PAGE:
It's like the plot of a spy novel: a group of officials on a covert mission for needed supplies racing against time and the attention of the federal government use disguised trucks to ship equipment across state lines and narrowly escape law enforcement asking for papers.
Instead of being a chapter in a John le Carré novel, however, this was what happened to Springfield, Massachusetts Baystate Medical Center chief physician executive Dr. Andrew Artenstein, who wrote in the New England Journal of Medicine on Friday of his efforts to obtain needed personal protective equipment (PPE) for his hospital.
"This experience might have made for an entertaining tale at a cocktail party, had the success of our mission not been so critical," Artenstein wrote.
When the New England Journal of Medicine is suggesting the White House is running a PPE blockade, around which governors and hospitals have to navigate like blockade runners, you know the federal covid response has entered a new phase of political sadism. https://t.co/gjYne5O3ke
— David Wallace-Wells (@dwallacewells) April 19, 2020
President Donald Trump's approach to PPE distribution has come under criticism as frontline healthcare workers continue to reuse masks and wear trash bags as solutions to the supply crisis. As Common Dreams reported, the White House has also rerouted the supplies to private companies, spurring bidding wars between states for the equipment.
On Monday, the Guardian in an article on the crisis explained that efforts by hospitals to close the gap in funding and access to PPE have led the facilities to lean on wealthy donors rather than the government.
"I don't think it's inappropriate for them to turn to other sources, but it's just tragic that's what they've had to resort to because our federal government has failed so dramatically," said Public Citizen health research group director Dr. Michael Carome.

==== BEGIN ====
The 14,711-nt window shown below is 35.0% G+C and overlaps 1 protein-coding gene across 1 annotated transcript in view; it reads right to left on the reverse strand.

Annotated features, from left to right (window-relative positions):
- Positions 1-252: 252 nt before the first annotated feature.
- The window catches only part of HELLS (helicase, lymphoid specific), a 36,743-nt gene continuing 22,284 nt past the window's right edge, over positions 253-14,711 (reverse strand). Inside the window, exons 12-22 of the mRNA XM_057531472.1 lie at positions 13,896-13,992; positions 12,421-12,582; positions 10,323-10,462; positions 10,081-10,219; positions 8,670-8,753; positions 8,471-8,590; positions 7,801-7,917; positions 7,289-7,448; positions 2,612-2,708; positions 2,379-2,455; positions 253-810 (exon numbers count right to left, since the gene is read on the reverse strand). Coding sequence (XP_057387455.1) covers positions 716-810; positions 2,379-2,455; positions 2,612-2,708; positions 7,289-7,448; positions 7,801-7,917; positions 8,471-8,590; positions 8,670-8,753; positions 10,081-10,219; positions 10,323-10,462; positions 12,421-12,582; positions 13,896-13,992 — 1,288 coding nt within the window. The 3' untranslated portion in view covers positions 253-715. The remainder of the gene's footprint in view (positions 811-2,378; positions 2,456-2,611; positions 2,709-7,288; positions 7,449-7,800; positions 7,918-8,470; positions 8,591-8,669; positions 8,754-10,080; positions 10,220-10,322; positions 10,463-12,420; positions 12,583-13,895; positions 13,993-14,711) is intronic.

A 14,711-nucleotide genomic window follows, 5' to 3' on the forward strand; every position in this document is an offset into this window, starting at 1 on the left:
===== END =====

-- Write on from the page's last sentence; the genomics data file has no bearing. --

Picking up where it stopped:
The black market presents its own problems, as Artenstein explained in the New England Journal of Medicine. The doctor described the process of finding a supplier in China with the needed PPE as arduous and complicated, requiring a cloak and dagger approach:
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Two semi-trailer trucks, cleverly marked as food-service vehicles, met us at the warehouse. When fully loaded, the trucks would take two distinct routes back to Massachusetts to minimize the chances that their contents would be detained or redirected.
Hours before pickup, the team found that only a quarter of what they had been promised was available. The hospital nevertheless moved forward with the purchase.
That's when things got complicated, wrote Artenstein, as federal agents arrived on the scene:
Before we could send the funds by wire transfer, two Federal Bureau of Investigation agents arrived, showed their badges, and started questioning me. No, this shipment was not headed for resale or the black market. The agents checked my credentials, and I tried to convince them that the shipment of PPE was bound for hospitals. After receiving my assurances and hearing about our health system's urgent needs, the agents let the boxes of equipment be released and loaded into the trucks. But I was soon shocked to learn that the Department of Homeland Security was still considering redirecting our PPE. Only some quick calls leading to intervention by our congressional representative prevented its seizure. I remained nervous and worried on the long drive back, feelings that did not abate until midnight, when I received the call that the PPE shipment was secured at our warehouse.
The story was "a snapshot of a system in breakdown," tweeted author Stephen Marche.
For New York magazine writer David Wallace-Wells, the normalization of the black market for PPE in the U.S. was a bleak, clarifying moment. Artenstein's cavalier attitude to what Baystate had to do to obtain PPE is itself an indictment of the system, Wallace-Wells wrote.
"What is most horrifying about his account is that this experience was not all that surprising to him—he expected interference from federal officials, and did everything he could (including staging the shipment in food-service trucks to avoid detection) to get around that interference," wrote Wallace-Wells.